The latest episode of Doctor Who, ‘The Witchfinders‘, saw the Doctor and friends travel back to a village in seventeenth-century Lancashire in the midst of a witch trial.
It’s well known that, throughout the sixteenth and seventeenth centuries, fear and paranoia surrounding the supposed existence of witches spread across Britain, Europe, and colonial America. These deeply rooted anxieties led to witchcraft trials taking place throughout the western hemisphere. Estimates of the number of people executed for witchcraft between 1450 and 1750 vary from around 35,000 up to 100,000 with approximately 500 people put to death in England.
Now, BlogtorWho has set out to ask, just how accurately did ‘The Witchfinders‘ portray this now infamous period of early modern history?
King James I – Satan’s Greatest Foe!
In ‘The Witchfinders’: King James I arrives in Bilehurst Cragg after hearing of landowner Becka Savage’s crusade against witches in the village. He’s a self-proclaimed expert on witchcraft, who strives to root out Satan wherever he lurks. King James carries his personal collection of witch-hunting paraphernalia with him wherever he goes, which includes his ‘pricker’ for testing witches.
In reality: King James I really was deeply concerned about witchcraft. It’s said that his experience of the North Berwick witch trials of 1590 sparked his intense fear of witchcraft. He became personally involved in these trials, much as his fictional counterpart did in ‘The Witchfinders‘. This was not least because the accused witches in North Berwick had allegedly directly targeted King James and his wife-to-be Anne. Many of them confessed (under torture) to having conjured a storm to attack the king and his fiancée’s ship as they travelled back from Denmark.
James I believed from this point onwards that he was being plotted against by witches. Whether or not he really did carry his own set of witch-finding tools, he was certainly very knowledgeable about witchcraft, and set on rooting it out in his own kingdoms. In 1597, he published his own work, entitled Daemonologie. Through this three-part dissertation, James sought to warn the public of the existence of witches. He also advocated for the practice of witch-hunting. James’ Daemonologie went on to serve as the inspiration for future witch hunts, as will be discussed below…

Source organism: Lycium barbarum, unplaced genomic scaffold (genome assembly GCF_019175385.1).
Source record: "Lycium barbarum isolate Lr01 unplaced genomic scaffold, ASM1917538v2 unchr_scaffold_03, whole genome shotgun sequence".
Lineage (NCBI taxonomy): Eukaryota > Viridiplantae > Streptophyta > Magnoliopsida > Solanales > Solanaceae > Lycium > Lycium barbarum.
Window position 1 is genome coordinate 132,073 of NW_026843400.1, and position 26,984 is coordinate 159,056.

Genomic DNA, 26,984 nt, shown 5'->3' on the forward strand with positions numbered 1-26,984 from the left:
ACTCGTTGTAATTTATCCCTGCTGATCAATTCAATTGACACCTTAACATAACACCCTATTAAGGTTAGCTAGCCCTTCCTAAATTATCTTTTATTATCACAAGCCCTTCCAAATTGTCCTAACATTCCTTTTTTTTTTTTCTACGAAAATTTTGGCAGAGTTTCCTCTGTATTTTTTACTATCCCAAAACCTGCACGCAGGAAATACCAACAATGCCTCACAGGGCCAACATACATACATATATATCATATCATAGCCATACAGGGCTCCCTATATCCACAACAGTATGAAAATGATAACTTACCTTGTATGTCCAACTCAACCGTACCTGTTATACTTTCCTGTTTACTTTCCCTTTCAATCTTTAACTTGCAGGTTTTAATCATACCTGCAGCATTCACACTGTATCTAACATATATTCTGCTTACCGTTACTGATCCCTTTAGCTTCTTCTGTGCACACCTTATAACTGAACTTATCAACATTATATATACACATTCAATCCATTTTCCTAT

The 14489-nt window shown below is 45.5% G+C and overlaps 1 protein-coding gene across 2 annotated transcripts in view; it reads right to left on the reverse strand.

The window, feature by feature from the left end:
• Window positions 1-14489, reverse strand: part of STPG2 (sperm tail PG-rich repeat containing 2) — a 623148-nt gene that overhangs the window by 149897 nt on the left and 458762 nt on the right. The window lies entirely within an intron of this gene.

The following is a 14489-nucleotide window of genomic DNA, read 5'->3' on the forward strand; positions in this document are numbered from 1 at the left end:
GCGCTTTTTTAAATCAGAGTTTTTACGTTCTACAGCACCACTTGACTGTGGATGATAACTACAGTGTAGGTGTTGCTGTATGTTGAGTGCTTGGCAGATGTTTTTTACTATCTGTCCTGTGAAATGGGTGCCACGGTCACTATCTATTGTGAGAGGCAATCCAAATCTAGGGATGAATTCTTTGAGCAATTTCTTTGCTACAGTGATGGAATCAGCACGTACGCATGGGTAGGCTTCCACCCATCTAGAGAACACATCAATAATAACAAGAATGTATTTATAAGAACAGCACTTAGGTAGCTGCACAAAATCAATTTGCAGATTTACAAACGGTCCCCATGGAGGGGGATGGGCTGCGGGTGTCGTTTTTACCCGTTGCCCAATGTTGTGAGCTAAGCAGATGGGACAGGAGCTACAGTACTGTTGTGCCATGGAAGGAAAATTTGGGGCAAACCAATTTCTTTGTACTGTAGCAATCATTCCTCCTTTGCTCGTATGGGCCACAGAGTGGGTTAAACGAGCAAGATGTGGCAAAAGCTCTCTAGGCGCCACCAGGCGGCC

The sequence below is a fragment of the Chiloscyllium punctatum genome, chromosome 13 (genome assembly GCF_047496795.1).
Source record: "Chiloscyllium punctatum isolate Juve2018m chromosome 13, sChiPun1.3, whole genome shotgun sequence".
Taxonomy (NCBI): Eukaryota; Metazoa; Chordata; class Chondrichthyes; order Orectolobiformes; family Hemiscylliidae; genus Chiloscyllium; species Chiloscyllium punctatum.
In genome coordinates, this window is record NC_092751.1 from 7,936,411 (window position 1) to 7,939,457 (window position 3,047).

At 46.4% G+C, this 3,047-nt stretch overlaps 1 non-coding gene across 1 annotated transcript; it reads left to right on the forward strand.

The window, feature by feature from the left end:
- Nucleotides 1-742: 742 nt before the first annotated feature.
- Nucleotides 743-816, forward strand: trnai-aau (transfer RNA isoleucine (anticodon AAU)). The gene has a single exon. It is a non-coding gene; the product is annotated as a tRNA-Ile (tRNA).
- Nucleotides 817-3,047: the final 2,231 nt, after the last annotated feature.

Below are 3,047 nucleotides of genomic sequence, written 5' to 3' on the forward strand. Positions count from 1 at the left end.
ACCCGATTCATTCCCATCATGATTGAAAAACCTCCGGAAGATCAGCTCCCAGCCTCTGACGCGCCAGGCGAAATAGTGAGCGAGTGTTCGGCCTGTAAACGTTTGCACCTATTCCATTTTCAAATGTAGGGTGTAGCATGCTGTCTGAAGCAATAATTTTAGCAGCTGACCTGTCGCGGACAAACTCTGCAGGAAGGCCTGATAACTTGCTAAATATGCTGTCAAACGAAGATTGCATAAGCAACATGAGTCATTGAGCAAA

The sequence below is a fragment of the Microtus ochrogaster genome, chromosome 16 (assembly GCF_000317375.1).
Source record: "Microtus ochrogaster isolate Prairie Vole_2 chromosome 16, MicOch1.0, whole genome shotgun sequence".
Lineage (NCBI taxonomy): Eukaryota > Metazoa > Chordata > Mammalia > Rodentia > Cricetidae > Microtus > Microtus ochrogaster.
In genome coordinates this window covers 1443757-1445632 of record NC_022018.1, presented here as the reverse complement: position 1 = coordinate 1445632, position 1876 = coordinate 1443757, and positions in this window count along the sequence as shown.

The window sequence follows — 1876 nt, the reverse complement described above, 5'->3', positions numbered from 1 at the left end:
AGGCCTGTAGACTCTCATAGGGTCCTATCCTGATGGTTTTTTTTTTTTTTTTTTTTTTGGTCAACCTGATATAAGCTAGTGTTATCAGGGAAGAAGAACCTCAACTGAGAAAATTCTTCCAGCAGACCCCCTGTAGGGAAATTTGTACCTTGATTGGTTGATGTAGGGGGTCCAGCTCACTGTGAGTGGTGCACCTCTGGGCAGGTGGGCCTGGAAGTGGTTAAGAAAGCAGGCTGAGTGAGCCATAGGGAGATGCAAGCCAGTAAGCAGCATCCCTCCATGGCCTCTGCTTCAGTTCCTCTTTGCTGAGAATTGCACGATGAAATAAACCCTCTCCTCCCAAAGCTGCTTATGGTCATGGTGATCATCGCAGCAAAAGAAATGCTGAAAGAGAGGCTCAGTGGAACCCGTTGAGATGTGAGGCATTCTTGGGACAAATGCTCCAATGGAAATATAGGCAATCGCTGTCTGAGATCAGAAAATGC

As well as this, in 1604 he passed a new piece of anti-witchcraft legislation, which was far harsher than its Elizabethan predecessor. It made almost all forms of witchcraft punishable by death. Before this, only killing someone by witchcraft was a capital offence. King James was therefore clearly committed to rooting out the problem of witchcraft throughout England and Scotland.
Witches at Pendle Hill, Lancashire
In ‘The Witchfinders’: The Doctor, Yaz, Ryan, and Graham find themselves caught up in a witch hunt taking place in a seventeenth-century Lancashire village known as Bilehurst Cragg, not far from Pendle Hill. This episode sees Old Mother Twiston, a local healer, tested on suspicion of witchcraft. Landowner Becka Savage claims that in her village, Satan has been blighting the crops, bewitching animals, and plaguing people with fits, sickness, and visions.
In reality: Writer Joy Wilkinson has said that the real-life Lancashire witch trials served as her inspiration in creating this episode.
I got this book when I was 10, with its audio cassette (RIP) that I listened to over and over at bedtime, the darkness leaking into my dreams – and now into my #DoctorWho, along with a little light. Hope you enjoy it tonight*. For me it's a dream come true… pic.twitter.com/L9rDNqGLb3
— Joy Wilkinson (@joyofse19) November 25, 2018
One of the most famous witchcraft trials in English history took place in the area surrounding Pendle Hill, Lancashire in August 1612. These trials resulted in the execution of ten people – a large number in terms of English witch trials.
Much as in ‘The Witchfinders‘, the so-called Pendle witch trials were also a family matter. Among the accused were two elderly women, plus their children and grandchildren. These two elderly women were Elizabeth Sowthernes (alias ‘Old Demdike’) and Anne Whittle (alias ‘Chattox’). Their daughters and Sowthernes’ grandchildren were also implicated in the trials and ultimately executed. These families likely influenced the characters of Old Mother Twiston and her granddaughter Willa, as Sowthernes and Whittle were known to be healers.